Sonali Singh, Assistant Professor of Political Science at Manipal University Jaipur, reflects on the annual International Day of Yoga and India's soft power.
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Yoga has offered the Indian state unprecedented opportunities for global, media-savvy political performance. In recent years, the nation has made international headlines by creating a national ministry for yoga. It has promoted yoga tourism; staged mass yoga practices and Indian officials have even proposed yoga as a national solution to an astonishing range of social problems, from reducing rape to curing cancer.
In a school hall in Dujiangyan — the home of Taoism — hundreds of young people, from all parts of the country, elbowed for mat space, to soak in from an authentic Indian master, the finer points of Yoga, which has become the new spearhead of India’s soft-power push in China.
The incident was the latest in a string of cultural flashpoints surrounding the centuries-old Indian practice, and has made many a yogi rethink the lines between cultural exchange and cultural appropriation.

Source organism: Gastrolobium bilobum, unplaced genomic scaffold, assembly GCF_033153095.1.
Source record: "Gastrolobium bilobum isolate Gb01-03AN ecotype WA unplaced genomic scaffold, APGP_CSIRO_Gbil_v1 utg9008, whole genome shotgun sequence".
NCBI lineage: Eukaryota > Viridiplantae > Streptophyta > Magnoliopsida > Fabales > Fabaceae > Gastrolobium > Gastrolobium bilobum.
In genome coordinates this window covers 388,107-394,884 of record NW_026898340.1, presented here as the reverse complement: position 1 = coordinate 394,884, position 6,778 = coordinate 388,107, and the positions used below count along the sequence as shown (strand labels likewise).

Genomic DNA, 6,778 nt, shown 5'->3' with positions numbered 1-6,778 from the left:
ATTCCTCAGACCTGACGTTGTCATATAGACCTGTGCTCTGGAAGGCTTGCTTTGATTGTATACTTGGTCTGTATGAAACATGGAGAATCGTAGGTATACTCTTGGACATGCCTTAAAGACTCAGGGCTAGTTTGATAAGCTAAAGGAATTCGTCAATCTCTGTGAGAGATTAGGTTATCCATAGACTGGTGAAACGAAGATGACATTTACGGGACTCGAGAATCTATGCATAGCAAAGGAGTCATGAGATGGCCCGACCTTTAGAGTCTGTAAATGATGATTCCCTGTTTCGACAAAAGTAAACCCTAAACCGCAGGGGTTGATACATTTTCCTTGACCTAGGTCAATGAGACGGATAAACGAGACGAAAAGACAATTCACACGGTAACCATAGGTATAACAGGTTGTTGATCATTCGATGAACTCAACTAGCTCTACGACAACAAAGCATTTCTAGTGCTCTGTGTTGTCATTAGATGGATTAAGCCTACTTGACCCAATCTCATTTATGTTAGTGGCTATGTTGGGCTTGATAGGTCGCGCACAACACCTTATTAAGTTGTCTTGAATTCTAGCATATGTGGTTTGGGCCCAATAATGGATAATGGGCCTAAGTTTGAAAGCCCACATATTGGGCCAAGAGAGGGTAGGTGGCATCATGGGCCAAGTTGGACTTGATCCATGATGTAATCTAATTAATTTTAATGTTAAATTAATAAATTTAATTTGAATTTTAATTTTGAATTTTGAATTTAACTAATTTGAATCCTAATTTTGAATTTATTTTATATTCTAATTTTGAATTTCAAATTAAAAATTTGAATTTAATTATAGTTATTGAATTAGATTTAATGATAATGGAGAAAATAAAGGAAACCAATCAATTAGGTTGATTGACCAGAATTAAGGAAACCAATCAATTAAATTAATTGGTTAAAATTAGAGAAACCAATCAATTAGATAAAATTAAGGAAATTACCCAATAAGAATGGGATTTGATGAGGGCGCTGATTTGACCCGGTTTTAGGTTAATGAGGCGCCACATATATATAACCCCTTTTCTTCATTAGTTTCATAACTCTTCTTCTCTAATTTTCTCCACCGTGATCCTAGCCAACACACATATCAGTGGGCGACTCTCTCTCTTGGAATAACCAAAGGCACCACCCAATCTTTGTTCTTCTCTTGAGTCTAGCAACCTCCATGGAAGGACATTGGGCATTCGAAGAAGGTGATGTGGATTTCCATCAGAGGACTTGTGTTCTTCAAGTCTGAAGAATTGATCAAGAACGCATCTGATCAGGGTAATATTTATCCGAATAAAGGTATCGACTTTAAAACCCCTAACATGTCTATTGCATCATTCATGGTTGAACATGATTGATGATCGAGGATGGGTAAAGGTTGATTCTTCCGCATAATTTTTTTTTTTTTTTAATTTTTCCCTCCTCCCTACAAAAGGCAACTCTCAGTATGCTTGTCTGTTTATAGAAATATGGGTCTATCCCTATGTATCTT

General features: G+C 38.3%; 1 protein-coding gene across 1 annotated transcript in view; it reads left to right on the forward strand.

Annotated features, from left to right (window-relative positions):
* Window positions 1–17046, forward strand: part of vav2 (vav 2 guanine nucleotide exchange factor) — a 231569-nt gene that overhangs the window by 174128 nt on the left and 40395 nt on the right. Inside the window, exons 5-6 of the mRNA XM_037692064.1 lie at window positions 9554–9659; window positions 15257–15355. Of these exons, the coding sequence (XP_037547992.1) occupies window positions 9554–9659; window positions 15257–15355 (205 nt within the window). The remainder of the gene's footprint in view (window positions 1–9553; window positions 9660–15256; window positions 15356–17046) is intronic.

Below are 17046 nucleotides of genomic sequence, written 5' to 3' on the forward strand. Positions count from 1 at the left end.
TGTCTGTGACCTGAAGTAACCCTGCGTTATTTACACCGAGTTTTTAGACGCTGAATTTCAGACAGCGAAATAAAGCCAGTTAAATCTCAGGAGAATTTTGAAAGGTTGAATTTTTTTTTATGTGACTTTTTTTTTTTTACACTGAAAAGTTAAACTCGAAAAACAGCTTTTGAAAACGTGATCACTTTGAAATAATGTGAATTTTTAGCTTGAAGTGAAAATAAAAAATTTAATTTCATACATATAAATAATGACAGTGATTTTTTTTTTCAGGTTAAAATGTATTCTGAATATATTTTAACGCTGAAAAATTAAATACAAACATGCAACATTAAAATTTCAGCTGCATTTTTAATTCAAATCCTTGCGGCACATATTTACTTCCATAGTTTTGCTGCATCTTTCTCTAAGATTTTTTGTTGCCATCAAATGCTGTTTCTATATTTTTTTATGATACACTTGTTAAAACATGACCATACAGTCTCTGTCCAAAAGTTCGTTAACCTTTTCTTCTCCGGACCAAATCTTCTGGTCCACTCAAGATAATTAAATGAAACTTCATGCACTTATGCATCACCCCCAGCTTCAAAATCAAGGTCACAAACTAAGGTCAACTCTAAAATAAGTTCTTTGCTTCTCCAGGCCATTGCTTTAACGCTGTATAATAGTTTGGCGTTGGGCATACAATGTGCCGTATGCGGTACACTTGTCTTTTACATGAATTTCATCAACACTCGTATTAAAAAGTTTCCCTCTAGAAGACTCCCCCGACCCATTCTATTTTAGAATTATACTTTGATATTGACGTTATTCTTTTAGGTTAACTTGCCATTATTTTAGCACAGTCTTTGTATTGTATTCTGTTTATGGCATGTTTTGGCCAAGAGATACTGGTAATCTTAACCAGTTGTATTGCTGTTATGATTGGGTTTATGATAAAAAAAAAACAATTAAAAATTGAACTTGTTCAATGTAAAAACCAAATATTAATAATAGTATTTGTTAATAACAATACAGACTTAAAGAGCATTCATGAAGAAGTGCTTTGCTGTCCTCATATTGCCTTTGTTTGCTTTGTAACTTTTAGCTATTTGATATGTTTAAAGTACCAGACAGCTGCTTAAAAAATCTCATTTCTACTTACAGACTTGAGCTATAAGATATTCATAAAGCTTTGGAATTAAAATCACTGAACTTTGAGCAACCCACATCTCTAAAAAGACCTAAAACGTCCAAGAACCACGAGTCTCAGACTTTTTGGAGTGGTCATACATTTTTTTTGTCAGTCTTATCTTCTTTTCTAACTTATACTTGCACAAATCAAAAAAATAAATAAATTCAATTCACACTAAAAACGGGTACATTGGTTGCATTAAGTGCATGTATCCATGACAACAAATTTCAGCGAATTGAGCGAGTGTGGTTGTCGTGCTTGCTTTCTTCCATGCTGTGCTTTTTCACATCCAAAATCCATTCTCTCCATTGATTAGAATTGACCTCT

Union Environment Minister Prakash Javadekar today performed yoga asanas with more than a thousand participants at a mega event organised here as part of International Yoga Day celebrations. Javadekar inaugurated the yoga session at 7 am at the Forest Research Institute premises here along with IFS probationers, officers and faculty members and followed it up with another programme held by Patanjali Yogpeeth at the Rangers Ground where he was accompanied by state BJP chief Tirath Rawat and Leader of Opposition in Assembly Ajay Bhatt. In his brief speech, Javadekar appealed to people to embr
International Yoga Day serves as a soft power tool for India.